- After the India-Pakistan war in 1965, the Border Security Force (BSF) was formed.
- It is one of the Union of India’s five Central Armed Police Forces, and it is administered by the Ministry of Home Affairs (MHA).
- Assam Rifles (AR), Indo-Tibetan Border Police (ITBP), Central Industrial Security Force (CISF), Central Reserve Police Force (CRPF), National Security Guards (NSG), and Sashastra Seema Bal are some of the other Central Armed Police Forces (SSB).
- It is deployed alongside the Indian Army on the Indo-Pakistan International Border, the Indo-Bangladesh International Border, the Line of Control (LoC), and in anti-Naxal operations.
- BSF guard Sir Creak in the Arabian Sea and the Sundarban delta in the Bay of Bengal.
- And plays an important role in assisting the state administration in preserving law and order and ensuring a peaceful election.
- BSF contributes its personnel every year for UN Missions.
- It also supports during natural disasters
- It is known as India’s First Line of Defense.
- The violations for which the BSF carries out search and seizure include smuggling of narcotics, other prohibited items, illegal entry of foreigners and offences punishable under any other Central Act among others.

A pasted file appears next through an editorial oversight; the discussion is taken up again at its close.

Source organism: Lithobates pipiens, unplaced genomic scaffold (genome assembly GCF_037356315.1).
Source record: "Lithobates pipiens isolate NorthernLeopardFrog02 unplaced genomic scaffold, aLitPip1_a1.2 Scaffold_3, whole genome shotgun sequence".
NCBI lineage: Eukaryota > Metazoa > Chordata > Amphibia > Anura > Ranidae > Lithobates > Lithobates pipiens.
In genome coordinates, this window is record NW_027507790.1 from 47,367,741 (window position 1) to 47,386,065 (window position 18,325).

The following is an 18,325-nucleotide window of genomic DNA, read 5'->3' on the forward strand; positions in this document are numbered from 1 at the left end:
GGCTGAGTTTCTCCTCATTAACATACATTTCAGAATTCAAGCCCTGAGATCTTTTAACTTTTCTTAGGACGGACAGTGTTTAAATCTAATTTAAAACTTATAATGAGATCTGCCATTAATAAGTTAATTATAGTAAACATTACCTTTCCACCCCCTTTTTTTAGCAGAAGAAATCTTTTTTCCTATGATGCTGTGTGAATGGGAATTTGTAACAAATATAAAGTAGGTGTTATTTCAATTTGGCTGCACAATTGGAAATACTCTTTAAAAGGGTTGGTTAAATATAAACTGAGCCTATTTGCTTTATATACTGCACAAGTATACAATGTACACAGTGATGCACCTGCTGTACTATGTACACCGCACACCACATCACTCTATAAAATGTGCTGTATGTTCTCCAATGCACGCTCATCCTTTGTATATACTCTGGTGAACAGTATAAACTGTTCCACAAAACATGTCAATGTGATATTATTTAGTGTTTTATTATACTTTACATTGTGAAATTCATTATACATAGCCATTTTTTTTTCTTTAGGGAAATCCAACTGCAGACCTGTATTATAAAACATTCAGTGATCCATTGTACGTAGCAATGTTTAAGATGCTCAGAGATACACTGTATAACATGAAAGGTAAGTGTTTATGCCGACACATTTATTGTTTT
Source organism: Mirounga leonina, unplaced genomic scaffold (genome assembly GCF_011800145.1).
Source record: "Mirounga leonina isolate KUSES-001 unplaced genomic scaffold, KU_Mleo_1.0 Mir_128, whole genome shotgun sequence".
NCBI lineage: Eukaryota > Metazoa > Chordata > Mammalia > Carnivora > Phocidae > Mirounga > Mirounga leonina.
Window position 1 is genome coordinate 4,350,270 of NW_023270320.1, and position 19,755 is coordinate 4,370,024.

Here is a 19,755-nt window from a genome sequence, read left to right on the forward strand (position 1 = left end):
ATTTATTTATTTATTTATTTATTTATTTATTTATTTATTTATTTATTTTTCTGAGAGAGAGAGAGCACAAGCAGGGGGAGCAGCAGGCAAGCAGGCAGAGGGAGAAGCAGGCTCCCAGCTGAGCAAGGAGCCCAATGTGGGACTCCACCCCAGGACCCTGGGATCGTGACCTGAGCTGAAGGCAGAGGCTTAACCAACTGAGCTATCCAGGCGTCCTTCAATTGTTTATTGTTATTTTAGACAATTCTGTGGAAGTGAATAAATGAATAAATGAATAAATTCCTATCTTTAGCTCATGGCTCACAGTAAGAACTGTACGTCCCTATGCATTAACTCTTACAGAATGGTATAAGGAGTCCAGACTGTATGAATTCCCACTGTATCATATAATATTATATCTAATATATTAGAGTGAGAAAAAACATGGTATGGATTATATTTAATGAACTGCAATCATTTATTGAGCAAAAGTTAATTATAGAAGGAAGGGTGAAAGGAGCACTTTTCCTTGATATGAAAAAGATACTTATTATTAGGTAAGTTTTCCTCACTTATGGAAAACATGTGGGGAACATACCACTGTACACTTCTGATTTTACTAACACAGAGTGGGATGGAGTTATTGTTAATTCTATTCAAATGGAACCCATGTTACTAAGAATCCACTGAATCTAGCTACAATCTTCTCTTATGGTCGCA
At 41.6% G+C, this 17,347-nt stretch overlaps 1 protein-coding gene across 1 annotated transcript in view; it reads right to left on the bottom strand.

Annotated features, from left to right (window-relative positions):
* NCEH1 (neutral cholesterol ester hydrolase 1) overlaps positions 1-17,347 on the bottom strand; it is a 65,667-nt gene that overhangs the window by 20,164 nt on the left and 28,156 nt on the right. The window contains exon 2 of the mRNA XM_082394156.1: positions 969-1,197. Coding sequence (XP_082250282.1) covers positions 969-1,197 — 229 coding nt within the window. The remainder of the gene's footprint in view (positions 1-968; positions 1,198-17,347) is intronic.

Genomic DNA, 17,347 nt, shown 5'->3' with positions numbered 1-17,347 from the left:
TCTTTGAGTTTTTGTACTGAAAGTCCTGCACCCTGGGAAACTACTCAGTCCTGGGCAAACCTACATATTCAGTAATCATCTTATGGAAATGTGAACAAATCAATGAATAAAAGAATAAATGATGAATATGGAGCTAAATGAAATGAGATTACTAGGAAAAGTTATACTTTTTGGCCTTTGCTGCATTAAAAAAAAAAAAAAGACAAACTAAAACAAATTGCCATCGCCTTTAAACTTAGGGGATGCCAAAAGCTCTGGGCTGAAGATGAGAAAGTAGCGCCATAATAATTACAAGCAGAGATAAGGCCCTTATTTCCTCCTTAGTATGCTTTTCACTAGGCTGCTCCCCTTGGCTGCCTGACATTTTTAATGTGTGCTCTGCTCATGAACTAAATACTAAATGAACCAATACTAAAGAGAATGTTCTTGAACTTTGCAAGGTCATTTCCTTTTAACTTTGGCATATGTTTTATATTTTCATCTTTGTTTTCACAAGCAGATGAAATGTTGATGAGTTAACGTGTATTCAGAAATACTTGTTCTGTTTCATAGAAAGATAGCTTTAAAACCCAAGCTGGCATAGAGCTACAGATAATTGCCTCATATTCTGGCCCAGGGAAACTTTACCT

Powers of BSF
- In border areas, the BSF can “arrest, search and seize” in cases pertaining to smuggling of narcotics, prohibited items, illegal entry of foreigners and offences punishable under any other Central Act and select provisions of the Code of Criminal Procedure (CrPC).
- The BSF does not have policing powers and after apprehending a suspect, it can only conduct “preliminary questioning” and the seized consignment or a suspect have to be handed over to the local police within 24 hours.
- Such powers under CrPC are already available to other central forces such as the Indo-Tibetan Border Police (ITBP), the Central Reserve Police Force (CRPF) and the Sashastra Seema Bal (SSB). The ITBP (raised to protect the China border) and the SSB (for Bhutan and Nepal border) are also border guarding forces but can be deployed in the hinterland at the request of State governments.
- The BSF does not have any investigating powers.
- According to the BSF Act, 1968, passed by Parliament and the rules framed in 1969, the BSF has been assigned three primary tasks while deployed along the borders — promote a sense of security among the people living in the border area; prevent trans-border crimes/unauthorised entry into or exit from the territory of India and prevent smuggling and any other illegal activity.
Why in News?
- The Union Home Ministry has enhanced the powers of the Border Security Force (BSF) to “arrest, search and seize” within 50 km from the international boundary in Assam, West Bengal and Punjab.
- In Gujarat, the limit was reduced from the existing 80 km to 50 km and in Rajasthan, the 50 km limit has remained unchanged.
- Such operational powers of the BSF, a Central armed police force under the Union, will also be applicable to the newly created Union Territories of Jammu and Kashmir and Ladakh, according to a notification published in the Gazette of India.